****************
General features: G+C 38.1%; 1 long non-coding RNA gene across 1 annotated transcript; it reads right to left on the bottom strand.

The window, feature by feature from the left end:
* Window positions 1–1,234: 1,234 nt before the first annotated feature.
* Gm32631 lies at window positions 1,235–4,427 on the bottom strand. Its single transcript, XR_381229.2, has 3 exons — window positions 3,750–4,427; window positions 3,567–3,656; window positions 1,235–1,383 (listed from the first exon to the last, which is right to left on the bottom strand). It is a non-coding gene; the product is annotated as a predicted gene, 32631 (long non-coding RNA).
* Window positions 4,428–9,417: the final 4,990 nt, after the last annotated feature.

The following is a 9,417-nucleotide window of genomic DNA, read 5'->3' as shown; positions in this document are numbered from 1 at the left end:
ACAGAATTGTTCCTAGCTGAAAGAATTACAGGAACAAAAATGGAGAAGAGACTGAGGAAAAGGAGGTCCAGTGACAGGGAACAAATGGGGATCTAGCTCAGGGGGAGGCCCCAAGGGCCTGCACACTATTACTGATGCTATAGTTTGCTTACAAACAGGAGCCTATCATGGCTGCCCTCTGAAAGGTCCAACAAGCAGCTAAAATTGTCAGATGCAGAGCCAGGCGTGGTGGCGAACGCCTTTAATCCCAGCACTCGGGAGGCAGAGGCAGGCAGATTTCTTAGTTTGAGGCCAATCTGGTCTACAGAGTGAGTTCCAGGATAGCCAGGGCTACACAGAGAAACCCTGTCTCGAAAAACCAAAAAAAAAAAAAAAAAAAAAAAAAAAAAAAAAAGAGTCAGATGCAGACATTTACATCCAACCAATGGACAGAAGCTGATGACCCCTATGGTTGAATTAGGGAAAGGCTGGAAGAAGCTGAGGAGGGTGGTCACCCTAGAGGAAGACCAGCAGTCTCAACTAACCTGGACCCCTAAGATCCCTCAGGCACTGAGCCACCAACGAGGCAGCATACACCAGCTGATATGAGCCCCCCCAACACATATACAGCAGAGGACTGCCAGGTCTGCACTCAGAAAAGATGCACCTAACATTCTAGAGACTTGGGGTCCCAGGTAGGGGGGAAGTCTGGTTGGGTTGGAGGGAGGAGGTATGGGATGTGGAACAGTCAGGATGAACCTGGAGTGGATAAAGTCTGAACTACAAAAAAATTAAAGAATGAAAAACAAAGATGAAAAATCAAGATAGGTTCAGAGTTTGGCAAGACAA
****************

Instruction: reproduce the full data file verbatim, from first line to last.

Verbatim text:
General features: G+C 38.1%; 1 long non-coding RNA gene across 1 annotated transcript; it reads right to left on the bottom strand.

The window, feature by feature from the left end:
* Window positions 1–1,234: 1,234 nt before the first annotated feature.
* Gm32631 lies at window positions 1,235–4,427 on the bottom strand. Its single transcript, XR_381229.2, has 3 exons — window positions 3,750–4,427; window positions 3,567–3,656; window positions 1,235–1,383 (listed from the first exon to the last, which is right to left on the bottom strand). It is a non-coding gene; the product is annotated as a predicted gene, 32631 (long non-coding RNA).
* Window positions 4,428–9,417: the final 4,990 nt, after the last annotated feature.

The following is a 9,417-nucleotide window of genomic DNA, read 5'->3' as shown; positions in this document are numbered from 1 at the left end:
ACAGAATTGTTCCTAGCTGAAAGAATTACAGGAACAAAAATGGAGAAGAGACTGAGGAAAAGGAGGTCCAGTGACAGGGAACAAATGGGGATCTAGCTCAGGGGGAGGCCCCAAGGGCCTGCACACTATTACTGATGCTATAGTTTGCTTACAAACAGGAGCCTATCATGGCTGCCCTCTGAAAGGTCCAACAAGCAGCTAAAATTGTCAGATGCAGAGCCAGGCGTGGTGGCGAACGCCTTTAATCCCAGCACTCGGGAGGCAGAGGCAGGCAGATTTCTTAGTTTGAGGCCAATCTGGTCTACAGAGTGAGTTCCAGGATAGCCAGGGCTACACAGAGAAACCCTGTCTCGAAAAACCAAAAAAAAAAAAAAAAAAAAAAAAAAAAAAAAAAGAGTCAGATGCAGACATTTACATCCAACCAATGGACAGAAGCTGATGACCCCTATGGTTGAATTAGGGAAAGGCTGGAAGAAGCTGAGGAGGGTGGTCACCCTAGAGGAAGACCAGCAGTCTCAACTAACCTGGACCCCTAAGATCCCTCAGGCACTGAGCCACCAACGAGGCAGCATACACCAGCTGATATGAGCCCCCCCAACACATATACAGCAGAGGACTGCCAGGTCTGCACTCAGAAAAGATGCACCTAACATTCTAGAGACTTGGGGTCCCAGGTAGGGGGGAAGTCTGGTTGGGTTGGAGGGAGGAGGTATGGGATGTGGAACAGTCAGGATGAACCTGGAGTGGATAAAGTCTGAACTACAAAAAAATTAAAGAATGAAAAACAAAGATGAAAAATCAAGATAGGTTCAGAGTTTGGCAAGACAA